Etihad Airways and Serbia's Government signed (17-Jun-2013) an initial MoU to discuss an equity investment in Jat Airways. The airlines will discuss further integration of their networks and collaboration to improve Jat Airways' efficiencies, revenue and cost reduction measures. The proposed investment would depend on the successful completion of a comprehensive due diligence process and be subject to regulatory and board approvals. The airlines commenced codeshare operations on 15-Jun-2013 and Etihad Airways commenced daily Abu Dhabi-Belgrade service on the same date. The airlines plan to expand their codeshare network to include Etihad Airways' services from Abu Dhabi to Bangkok, Beijing, Brisbane, Chengdu, Chicago, Colombo, Ho Chi Minh City, Islamabad, Johannesburg, Karachi, Kuala Lumpur, Kuwait, Lahore, New York, Melbourne, Seychelles, Shanghai, Singapore, Sydney, Toronto, and Washington and Jat Airways' services from Belgrade to Amsterdam, Athens, Berlin, Brussels, Copenhagen, Düsseldorf, Rome, Frankfurt, Gothenburg, Istanbul, Larnaca, London Heathrow, Milan, Moscow, Podgorica, Sarajevo, Skopje, Stockholm, Stuttgart, Thessaloniki, Tivat, Vienna and Zurich, subject to government and regulatory approval. Etihad Airways president and CEO James Hogan said, "These are early days but we are excited about the future and look forward to exploring the possibility of a much deeper strategic commercial partnership with Jat Airways. As we have demonstrated with our minority equity investments in other airlines, significant on-going savings can be achieved through joint initiatives. These include pilot and crew training, fuel, insurance, and procurement and maintenance agreements for common engine types...As the partnership between Etihad Airways and Jat Airways deepens, and new codeshare destinations are added, we will see greater numbers of travellers being fed across the two networks. This will increase further with the codeshare between Etihad Airways’ equity partner, airberlin and Jat Airways, which will link Belgrade, via Berlin, to Chicago." [more - original PR]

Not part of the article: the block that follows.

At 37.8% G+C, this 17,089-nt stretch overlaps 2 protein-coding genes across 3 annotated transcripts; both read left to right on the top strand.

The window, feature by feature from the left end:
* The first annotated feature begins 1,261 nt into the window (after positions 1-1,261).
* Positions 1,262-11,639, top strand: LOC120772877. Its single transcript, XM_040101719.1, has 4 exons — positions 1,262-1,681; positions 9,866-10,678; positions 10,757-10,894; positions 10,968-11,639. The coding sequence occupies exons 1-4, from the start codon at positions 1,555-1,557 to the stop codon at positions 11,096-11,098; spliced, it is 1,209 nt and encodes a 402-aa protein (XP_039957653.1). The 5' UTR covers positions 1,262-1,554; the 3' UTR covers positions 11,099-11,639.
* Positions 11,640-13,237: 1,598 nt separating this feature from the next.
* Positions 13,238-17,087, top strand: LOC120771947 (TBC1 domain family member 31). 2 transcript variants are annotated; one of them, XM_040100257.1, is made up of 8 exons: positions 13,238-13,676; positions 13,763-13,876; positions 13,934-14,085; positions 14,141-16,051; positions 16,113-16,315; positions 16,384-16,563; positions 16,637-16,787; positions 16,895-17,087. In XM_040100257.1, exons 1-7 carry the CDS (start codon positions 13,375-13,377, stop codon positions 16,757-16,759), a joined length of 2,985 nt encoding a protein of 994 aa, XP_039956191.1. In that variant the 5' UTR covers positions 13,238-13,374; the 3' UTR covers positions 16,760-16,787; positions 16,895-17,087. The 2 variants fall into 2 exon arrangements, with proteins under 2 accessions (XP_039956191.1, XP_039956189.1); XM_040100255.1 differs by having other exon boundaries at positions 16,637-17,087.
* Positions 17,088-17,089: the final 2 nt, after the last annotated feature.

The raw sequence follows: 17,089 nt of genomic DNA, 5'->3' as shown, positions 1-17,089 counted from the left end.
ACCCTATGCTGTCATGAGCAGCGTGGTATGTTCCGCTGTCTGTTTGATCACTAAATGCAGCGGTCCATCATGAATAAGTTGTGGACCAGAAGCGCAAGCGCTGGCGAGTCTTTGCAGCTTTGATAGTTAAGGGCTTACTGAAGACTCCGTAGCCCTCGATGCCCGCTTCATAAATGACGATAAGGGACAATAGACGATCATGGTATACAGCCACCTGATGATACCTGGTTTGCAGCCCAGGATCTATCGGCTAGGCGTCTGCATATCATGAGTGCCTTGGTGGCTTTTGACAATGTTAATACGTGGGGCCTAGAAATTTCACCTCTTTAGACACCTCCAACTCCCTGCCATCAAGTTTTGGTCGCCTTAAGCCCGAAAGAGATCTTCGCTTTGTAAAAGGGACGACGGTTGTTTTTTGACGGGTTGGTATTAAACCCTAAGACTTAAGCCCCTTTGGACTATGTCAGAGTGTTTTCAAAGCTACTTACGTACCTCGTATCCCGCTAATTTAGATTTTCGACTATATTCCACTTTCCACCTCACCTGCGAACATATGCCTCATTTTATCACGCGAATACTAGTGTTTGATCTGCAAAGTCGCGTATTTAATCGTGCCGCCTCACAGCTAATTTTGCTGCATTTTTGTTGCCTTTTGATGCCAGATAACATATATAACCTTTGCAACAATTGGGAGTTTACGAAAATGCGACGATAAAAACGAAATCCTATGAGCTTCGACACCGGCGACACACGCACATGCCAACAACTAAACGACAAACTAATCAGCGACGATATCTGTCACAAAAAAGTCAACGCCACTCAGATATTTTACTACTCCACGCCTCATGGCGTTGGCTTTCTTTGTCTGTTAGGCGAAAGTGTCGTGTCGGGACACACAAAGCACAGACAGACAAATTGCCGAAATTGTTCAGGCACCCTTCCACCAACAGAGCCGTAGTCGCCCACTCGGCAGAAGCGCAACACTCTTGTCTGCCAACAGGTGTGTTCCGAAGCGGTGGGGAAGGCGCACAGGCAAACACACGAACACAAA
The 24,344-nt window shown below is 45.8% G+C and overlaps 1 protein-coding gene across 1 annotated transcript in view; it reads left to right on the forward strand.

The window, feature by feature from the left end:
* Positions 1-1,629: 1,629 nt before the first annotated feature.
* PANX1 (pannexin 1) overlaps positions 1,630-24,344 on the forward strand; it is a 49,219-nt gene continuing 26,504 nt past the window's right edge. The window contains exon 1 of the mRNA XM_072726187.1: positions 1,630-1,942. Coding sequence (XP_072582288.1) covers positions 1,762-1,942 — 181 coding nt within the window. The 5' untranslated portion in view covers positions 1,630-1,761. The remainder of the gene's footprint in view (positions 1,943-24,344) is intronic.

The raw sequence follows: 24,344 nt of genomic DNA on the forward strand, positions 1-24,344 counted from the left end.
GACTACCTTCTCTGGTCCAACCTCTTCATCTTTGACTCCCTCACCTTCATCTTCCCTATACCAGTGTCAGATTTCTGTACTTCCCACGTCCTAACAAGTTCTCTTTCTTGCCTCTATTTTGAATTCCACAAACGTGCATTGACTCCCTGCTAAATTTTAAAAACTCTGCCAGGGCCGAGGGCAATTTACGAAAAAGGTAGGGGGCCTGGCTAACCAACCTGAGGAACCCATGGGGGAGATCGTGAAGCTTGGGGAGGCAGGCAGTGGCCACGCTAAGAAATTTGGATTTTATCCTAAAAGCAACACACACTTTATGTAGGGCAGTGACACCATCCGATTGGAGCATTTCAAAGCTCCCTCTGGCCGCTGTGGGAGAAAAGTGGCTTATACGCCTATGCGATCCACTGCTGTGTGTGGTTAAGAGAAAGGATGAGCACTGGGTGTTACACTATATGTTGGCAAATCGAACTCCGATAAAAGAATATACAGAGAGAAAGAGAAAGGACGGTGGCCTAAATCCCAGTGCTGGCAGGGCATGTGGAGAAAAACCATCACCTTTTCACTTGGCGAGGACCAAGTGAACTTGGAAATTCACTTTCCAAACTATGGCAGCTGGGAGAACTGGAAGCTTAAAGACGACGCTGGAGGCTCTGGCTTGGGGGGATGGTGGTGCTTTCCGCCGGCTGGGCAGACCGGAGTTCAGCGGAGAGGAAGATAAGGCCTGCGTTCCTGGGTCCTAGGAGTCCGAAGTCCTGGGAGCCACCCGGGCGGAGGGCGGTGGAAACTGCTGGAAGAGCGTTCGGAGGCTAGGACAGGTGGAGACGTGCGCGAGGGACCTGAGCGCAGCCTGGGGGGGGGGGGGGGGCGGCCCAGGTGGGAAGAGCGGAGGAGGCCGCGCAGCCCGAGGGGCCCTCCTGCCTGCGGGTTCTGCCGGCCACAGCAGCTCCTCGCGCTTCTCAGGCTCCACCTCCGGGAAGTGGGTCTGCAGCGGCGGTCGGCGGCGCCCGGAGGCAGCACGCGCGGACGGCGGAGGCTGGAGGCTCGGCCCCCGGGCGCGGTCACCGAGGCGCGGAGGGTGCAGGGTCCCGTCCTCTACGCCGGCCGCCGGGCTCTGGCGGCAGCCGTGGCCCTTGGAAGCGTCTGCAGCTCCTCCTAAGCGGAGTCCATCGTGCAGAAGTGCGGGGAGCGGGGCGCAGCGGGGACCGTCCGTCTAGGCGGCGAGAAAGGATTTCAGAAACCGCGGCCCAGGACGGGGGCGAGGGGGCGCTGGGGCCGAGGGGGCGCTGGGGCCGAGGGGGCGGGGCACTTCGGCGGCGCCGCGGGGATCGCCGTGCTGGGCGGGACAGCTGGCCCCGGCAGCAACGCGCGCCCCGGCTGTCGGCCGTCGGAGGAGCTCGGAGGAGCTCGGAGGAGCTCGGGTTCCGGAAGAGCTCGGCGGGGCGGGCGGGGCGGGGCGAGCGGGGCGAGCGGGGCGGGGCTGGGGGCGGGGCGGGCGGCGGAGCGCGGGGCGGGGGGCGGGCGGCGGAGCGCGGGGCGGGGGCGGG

Etihad Airways and Serbia's Government to discuss equity investment in Jat Airways
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Greater cooperation between Lufthansa and Etihad reflects their local and global challenges growing in quantity and complexity. Contact between the two has led to speculation that the partnership could radically expand to include an equity tie up, with rumoured merger talks.
Their initial Dec-2016 codeshare announcement was, in practical terms, small but showed the possibility, as they stated, to expand cooperation. However, it would be a leap to go from their handful of codeshares to a 17-Jan-2017 article from Italian daily newspaper Il Messaggero that Etihad could invest in Lufthansa on the way to a possible merger between the two. A subsequent denial in a Reuters story that "A financial stake is out of the question at the moment", does little to dispel the rumour. Were it not for the last three words of that statement the rumour would lack credibility.
There is certainly logic for a deeper partnership - and the two have danced this waltz before. Equity involvement from airlines can cement partnerships, add to board influence and partially allow one side to gain financially from any matter it feels it is compromising away. Nevertheless, there are obstacles to a full blown merger, and even to Etihad's taking a 30% to 40% stake. A marriage between the new bedfellows does not seem an immediate prospect. Nonetheless the logic is there for a move; and the mere fact of a potential move is sufficient to rock the equilibrium.
Lufthansa and Etihad bedfellows - at last - but unions may make marriage a distant prospect
There can be no understating the symbolic change in mindset of Lufthansa agreeing to partner with Etihad. Lufthansa has spent the better part of a decade rallying against Gulf airlines to the press, lobbying in Europe's power corridors and seeking a range of aeropolitical measures to wind back new competitors. Etihad has been the prime target for its investment and ongoing top-ups in a range of European airlines including Lufthansa's home competitor, the failing airberlin. Despite that, it is not well known that the two have come close to a liaison before, suggesting that each sees an intrinsic logic in a relationship.
The partnership has potential to be more significant than Emirates-Qantas, Qatar-IAG or Etihad-AF-KLM. But for now it is limited in scope and caution should be exercised in extrapolating too far at this stage.
Lufthansa CEO Carsten Spohr is seeking new growth platforms that sidestep the flagship business' uncompromising unions who would seemingly prefer a status quo that exists only in memory. Their support will be necessary if the partnership is to work and grow. Then Lufthansa, which has rallied the Star Alliance and JV partners against Gulf airlines, will need to explain its change of heart. For now Lufthansa will not partner on Etihad's beyond-Abu Dhabi network, a move that would embrace the fundamental business plan of Etihad and peers. That upside remains a matter for speculation.